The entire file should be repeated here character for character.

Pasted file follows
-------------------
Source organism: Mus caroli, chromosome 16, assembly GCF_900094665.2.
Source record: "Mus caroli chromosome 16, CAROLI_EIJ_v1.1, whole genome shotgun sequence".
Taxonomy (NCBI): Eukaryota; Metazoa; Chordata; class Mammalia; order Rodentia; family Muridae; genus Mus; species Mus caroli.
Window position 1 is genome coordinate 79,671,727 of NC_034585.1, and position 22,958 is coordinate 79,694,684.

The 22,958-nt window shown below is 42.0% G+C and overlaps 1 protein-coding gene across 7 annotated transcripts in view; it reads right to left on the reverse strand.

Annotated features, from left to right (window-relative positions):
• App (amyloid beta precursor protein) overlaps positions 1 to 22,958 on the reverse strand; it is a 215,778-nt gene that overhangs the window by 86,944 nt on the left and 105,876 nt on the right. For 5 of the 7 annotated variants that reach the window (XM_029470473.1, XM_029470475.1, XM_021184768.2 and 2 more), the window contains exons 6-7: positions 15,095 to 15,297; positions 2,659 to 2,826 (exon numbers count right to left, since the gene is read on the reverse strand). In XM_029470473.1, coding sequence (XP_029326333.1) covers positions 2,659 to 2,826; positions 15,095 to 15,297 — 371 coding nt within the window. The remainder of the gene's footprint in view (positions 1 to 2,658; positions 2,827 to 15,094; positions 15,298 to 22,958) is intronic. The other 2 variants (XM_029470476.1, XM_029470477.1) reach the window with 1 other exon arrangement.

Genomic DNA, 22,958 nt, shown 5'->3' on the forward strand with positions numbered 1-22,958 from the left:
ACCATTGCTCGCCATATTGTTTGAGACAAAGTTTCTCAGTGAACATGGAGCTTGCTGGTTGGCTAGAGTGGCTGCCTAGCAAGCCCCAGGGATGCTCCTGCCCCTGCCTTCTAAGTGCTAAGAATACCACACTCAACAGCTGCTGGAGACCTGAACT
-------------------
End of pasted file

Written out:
Source organism: Mus caroli, chromosome 16, assembly GCF_900094665.2.
Source record: "Mus caroli chromosome 16, CAROLI_EIJ_v1.1, whole genome shotgun sequence".
Taxonomy (NCBI): Eukaryota; Metazoa; Chordata; class Mammalia; order Rodentia; family Muridae; genus Mus; species Mus caroli.
Window position 1 is genome coordinate 79,671,727 of NC_034585.1, and position 22,958 is coordinate 79,694,684.

The 22,958-nt window shown below is 42.0% G+C and overlaps 1 protein-coding gene across 7 annotated transcripts in view; it reads right to left on the reverse strand.

Annotated features, from left to right (window-relative positions):
• App (amyloid beta precursor protein) overlaps positions 1 to 22,958 on the reverse strand; it is a 215,778-nt gene that overhangs the window by 86,944 nt on the left and 105,876 nt on the right. For 5 of the 7 annotated variants that reach the window (XM_029470473.1, XM_029470475.1, XM_021184768.2 and 2 more), the window contains exons 6-7: positions 15,095 to 15,297; positions 2,659 to 2,826 (exon numbers count right to left, since the gene is read on the reverse strand). In XM_029470473.1, coding sequence (XP_029326333.1) covers positions 2,659 to 2,826; positions 15,095 to 15,297 — 371 coding nt within the window. The remainder of the gene's footprint in view (positions 1 to 2,658; positions 2,827 to 15,094; positions 15,298 to 22,958) is intronic. The other 2 variants (XM_029470476.1, XM_029470477.1) reach the window with 1 other exon arrangement.

Genomic DNA, 22,958 nt, shown 5'->3' on the forward strand with positions numbered 1-22,958 from the left:
ACCATTGCTCGCCATATTGTTTGAGACAAAGTTTCTCAGTGAACATGGAGCTTGCTGGTTGGCTAGAGTGGCTGCCTAGCAAGCCCCAGGGATGCTCCTGCCCCTGCCTTCTAAGTGCTAAGAATACCACACTCAACAGCTGCTGGAGACCTGAACT